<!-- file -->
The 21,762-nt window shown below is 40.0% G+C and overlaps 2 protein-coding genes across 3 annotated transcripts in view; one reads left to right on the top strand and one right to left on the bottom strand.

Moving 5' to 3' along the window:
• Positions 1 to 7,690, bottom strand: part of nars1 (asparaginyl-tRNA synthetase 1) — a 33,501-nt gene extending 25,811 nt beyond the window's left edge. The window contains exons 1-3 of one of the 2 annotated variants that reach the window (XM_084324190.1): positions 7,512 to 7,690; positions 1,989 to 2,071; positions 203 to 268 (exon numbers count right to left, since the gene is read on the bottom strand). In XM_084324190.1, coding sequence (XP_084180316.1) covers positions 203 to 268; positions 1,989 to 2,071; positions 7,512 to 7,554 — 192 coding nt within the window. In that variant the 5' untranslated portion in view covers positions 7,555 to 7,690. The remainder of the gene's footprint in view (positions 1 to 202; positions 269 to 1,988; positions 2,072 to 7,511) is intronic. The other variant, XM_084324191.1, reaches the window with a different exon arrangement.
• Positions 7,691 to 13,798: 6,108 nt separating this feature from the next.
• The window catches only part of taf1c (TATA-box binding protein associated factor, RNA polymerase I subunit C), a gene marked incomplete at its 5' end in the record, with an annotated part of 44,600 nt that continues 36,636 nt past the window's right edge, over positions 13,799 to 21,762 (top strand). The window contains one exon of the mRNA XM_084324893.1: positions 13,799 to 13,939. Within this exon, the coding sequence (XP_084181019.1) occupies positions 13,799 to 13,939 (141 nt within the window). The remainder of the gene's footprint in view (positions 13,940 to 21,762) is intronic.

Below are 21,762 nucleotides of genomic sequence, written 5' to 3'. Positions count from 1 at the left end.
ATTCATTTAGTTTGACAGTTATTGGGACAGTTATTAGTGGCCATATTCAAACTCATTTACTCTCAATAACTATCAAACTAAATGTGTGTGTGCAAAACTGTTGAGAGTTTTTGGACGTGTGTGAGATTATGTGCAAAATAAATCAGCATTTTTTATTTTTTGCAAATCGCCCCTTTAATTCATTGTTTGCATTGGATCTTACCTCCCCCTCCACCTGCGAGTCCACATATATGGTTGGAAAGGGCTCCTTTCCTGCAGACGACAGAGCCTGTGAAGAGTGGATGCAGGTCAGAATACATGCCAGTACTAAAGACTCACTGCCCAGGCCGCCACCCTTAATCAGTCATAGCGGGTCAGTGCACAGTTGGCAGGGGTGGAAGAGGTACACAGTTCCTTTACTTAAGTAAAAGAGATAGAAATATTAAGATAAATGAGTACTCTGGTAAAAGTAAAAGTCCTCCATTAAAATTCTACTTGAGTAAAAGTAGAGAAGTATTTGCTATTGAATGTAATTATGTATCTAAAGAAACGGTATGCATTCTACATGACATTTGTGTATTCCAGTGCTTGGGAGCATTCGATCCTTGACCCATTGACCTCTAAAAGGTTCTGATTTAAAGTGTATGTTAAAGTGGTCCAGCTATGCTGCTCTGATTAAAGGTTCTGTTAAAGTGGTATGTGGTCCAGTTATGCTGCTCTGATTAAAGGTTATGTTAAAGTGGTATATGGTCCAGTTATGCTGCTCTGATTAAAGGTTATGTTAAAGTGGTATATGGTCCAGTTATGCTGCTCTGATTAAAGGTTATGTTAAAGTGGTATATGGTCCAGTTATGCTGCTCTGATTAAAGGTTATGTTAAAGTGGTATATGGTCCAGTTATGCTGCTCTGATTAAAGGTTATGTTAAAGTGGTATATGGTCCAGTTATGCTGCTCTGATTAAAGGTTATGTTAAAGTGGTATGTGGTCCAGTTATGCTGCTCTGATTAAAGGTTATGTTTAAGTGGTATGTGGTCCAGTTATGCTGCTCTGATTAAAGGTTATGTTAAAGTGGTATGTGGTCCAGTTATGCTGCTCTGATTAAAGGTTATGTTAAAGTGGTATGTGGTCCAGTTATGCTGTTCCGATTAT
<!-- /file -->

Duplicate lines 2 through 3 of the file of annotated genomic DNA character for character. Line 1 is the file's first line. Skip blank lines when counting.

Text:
Moving 5' to 3' along the window:
• Positions 1 to 7,690, bottom strand: part of nars1 (asparaginyl-tRNA synthetase 1) — a 33,501-nt gene extending 25,811 nt beyond the window's left edge. The window contains exons 1-3 of one of the 2 annotated variants that reach the window (XM_084324190.1): positions 7,512 to 7,690; positions 1,989 to 2,071; positions 203 to 268 (exon numbers count right to left, since the gene is read on the bottom strand). In XM_084324190.1, coding sequence (XP_084180316.1) covers positions 203 to 268; positions 1,989 to 2,071; positions 7,512 to 7,554 — 192 coding nt within the window. In that variant the 5' untranslated portion in view covers positions 7,555 to 7,690. The remainder of the gene's footprint in view (positions 1 to 202; positions 269 to 1,988; positions 2,072 to 7,511) is intronic. The other variant, XM_084324191.1, reaches the window with a different exon arrangement.